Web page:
Dr John Henry Clarke (1853-1931)
John Henry Clarke 1853-1931 was a British orthodox physician who converted to homeopathy to become a consultant at the London Homeopathic Hospital and the editor of The Homeopathic World for twenty nine years.
John Henry Clarke (1853 – 24 November 1931) was a prominent English classical homeopath. Clarke was a busy practitioner. As a physician he not only had his own clinic in Piccadilly, London, but he also was a consultant at the London Homeopathic Hospital and researched into new remedies — nosodes.
In 1905, John Henry Clarke heavily criticised the medical homeopaths for the lack of adequate training in homeopathy and he began to train lay practitioners, and to raise funds for a Professorship in Homeopathic Therapeutics in memory of James Compton Burnett. The British Homeopathic Association set out to meet the challenge of John Henry Clarke's criticisms. John Henry Clarke dedicated his book Homeopathy Explained to the British Homeopathic Association,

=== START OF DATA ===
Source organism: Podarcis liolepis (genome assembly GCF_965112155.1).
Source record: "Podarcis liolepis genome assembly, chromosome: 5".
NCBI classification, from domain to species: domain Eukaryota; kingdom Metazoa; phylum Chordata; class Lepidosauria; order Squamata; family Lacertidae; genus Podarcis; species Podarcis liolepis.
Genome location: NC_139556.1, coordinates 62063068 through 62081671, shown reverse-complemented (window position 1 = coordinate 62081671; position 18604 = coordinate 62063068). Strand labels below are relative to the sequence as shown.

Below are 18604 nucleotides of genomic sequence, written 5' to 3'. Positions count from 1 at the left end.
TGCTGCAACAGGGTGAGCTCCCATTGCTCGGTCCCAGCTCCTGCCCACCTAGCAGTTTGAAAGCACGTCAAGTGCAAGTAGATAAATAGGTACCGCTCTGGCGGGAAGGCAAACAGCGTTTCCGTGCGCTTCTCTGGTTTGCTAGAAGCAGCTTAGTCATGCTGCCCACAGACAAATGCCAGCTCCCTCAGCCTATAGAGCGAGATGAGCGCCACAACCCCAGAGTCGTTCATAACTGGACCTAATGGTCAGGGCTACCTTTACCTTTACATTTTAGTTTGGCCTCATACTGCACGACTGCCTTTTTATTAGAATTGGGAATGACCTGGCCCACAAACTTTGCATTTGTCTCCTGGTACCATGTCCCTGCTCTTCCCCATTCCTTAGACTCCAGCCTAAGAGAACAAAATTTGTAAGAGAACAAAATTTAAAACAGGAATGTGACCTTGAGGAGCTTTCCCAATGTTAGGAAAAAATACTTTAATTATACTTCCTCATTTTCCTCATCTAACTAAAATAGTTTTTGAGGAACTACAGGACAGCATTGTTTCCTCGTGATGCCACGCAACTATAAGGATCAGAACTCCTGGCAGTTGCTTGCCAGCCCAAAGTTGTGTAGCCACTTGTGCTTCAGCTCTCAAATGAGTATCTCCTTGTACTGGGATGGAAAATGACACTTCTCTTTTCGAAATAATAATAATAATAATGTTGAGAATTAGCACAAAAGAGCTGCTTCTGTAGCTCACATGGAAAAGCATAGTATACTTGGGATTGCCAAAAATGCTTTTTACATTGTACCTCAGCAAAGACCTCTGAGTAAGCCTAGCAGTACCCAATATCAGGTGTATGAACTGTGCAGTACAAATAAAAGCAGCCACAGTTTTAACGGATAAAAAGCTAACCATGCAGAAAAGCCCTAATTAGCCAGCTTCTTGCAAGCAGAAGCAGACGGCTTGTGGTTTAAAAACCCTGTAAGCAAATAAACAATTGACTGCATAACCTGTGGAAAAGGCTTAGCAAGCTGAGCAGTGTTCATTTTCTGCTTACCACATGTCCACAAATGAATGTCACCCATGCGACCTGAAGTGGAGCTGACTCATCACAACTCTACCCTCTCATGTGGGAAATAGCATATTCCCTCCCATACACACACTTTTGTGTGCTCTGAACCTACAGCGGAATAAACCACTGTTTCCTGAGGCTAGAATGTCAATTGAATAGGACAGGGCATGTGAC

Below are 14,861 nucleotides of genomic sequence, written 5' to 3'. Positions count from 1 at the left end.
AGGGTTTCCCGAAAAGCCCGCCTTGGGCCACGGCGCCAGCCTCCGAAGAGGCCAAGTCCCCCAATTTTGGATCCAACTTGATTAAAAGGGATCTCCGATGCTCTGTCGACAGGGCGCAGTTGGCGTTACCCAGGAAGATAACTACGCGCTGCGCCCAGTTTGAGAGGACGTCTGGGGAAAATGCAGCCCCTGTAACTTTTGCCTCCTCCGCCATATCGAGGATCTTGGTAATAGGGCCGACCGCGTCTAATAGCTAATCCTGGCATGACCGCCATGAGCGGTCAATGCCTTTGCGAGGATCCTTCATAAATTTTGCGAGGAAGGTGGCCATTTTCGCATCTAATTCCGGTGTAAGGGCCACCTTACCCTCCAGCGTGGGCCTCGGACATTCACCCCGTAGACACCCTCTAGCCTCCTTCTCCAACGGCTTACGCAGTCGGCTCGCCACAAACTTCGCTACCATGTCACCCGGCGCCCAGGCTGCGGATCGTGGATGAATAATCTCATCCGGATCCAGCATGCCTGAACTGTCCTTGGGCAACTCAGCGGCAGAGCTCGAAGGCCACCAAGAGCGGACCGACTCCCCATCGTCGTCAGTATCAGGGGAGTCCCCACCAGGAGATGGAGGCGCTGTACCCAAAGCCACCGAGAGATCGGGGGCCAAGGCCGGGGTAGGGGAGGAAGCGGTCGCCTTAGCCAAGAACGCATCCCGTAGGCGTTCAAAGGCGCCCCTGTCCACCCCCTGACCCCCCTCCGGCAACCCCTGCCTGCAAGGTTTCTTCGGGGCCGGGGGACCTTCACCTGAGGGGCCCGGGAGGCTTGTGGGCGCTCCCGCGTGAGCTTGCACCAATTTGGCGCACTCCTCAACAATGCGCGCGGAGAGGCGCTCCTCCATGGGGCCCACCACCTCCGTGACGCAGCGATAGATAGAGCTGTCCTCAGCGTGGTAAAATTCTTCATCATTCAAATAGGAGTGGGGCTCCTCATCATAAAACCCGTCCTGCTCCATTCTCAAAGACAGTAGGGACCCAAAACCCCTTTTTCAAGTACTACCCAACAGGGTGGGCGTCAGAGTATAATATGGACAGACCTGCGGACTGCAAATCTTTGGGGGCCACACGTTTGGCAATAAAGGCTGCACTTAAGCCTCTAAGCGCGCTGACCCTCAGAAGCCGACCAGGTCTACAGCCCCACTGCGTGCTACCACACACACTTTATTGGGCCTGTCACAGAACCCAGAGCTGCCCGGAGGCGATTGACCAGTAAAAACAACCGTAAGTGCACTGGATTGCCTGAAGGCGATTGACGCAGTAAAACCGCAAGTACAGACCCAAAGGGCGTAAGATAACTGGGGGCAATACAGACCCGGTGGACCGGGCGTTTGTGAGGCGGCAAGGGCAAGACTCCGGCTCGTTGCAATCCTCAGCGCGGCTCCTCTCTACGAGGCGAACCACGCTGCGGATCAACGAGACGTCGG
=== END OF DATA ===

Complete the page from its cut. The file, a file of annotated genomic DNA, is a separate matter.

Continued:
Clarke was keen in his writing and it is even said that he had a desk in his carriage. For many years, he was the editor of The Homeopathic World. He wrote many books, his best known were Dictionary of Practical Materia Medica and Repertory of Materia Medica (i.e., the Clinical Repertory), both of which are recommended by the U.S. Food and Drug Administration's rules on "Conditions under Which Homeopathic Drugs May be Marketed".
Maharana Homoeo Reader